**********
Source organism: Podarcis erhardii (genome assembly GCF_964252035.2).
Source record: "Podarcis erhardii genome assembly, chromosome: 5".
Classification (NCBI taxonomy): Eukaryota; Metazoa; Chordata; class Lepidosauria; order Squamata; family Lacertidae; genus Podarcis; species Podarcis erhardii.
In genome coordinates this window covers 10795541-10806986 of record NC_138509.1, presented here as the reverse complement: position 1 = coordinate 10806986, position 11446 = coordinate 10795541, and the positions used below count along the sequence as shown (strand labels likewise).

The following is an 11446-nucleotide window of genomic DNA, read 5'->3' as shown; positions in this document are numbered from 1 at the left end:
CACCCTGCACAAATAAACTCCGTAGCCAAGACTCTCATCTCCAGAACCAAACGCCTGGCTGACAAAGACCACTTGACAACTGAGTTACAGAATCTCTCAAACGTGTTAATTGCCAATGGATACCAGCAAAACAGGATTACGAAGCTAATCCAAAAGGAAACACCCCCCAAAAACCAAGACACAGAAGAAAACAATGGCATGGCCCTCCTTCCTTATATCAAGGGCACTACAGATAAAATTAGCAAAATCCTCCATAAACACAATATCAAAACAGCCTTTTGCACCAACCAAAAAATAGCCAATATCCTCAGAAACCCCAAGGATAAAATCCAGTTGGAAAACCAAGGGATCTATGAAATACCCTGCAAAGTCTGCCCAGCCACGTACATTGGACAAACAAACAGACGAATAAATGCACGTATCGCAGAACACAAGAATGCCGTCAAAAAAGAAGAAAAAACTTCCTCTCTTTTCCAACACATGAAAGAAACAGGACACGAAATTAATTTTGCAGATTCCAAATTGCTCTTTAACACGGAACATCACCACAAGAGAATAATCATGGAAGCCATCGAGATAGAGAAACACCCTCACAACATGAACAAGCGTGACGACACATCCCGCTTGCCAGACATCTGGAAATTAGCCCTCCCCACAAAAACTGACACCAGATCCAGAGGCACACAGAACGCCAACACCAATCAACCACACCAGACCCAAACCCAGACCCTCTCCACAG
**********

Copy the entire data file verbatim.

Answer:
Source organism: Podarcis erhardii (genome assembly GCF_964252035.2).
Source record: "Podarcis erhardii genome assembly, chromosome: 5".
Classification (NCBI taxonomy): Eukaryota; Metazoa; Chordata; class Lepidosauria; order Squamata; family Lacertidae; genus Podarcis; species Podarcis erhardii.
In genome coordinates this window covers 10795541-10806986 of record NC_138509.1, presented here as the reverse complement: position 1 = coordinate 10806986, position 11446 = coordinate 10795541, and the positions used below count along the sequence as shown (strand labels likewise).

The following is an 11446-nucleotide window of genomic DNA, read 5'->3' as shown; positions in this document are numbered from 1 at the left end:
CACCCTGCACAAATAAACTCCGTAGCCAAGACTCTCATCTCCAGAACCAAACGCCTGGCTGACAAAGACCACTTGACAACTGAGTTACAGAATCTCTCAAACGTGTTAATTGCCAATGGATACCAGCAAAACAGGATTACGAAGCTAATCCAAAAGGAAACACCCCCCAAAAACCAAGACACAGAAGAAAACAATGGCATGGCCCTCCTTCCTTATATCAAGGGCACTACAGATAAAATTAGCAAAATCCTCCATAAACACAATATCAAAACAGCCTTTTGCACCAACCAAAAAATAGCCAATATCCTCAGAAACCCCAAGGATAAAATCCAGTTGGAAAACCAAGGGATCTATGAAATACCCTGCAAAGTCTGCCCAGCCACGTACATTGGACAAACAAACAGACGAATAAATGCACGTATCGCAGAACACAAGAATGCCGTCAAAAAAGAAGAAAAAACTTCCTCTCTTTTCCAACACATGAAAGAAACAGGACACGAAATTAATTTTGCAGATTCCAAATTGCTCTTTAACACGGAACATCACCACAAGAGAATAATCATGGAAGCCATCGAGATAGAGAAACACCCTCACAACATGAACAAGCGTGACGACACATCCCGCTTGCCAGACATCTGGAAATTAGCCCTCCCCACAAAAACTGACACCAGATCCAGAGGCACACAGAACGCCAACACCAATCAACCACACCAGACCCAAACCCAGACCCTCTCCACAG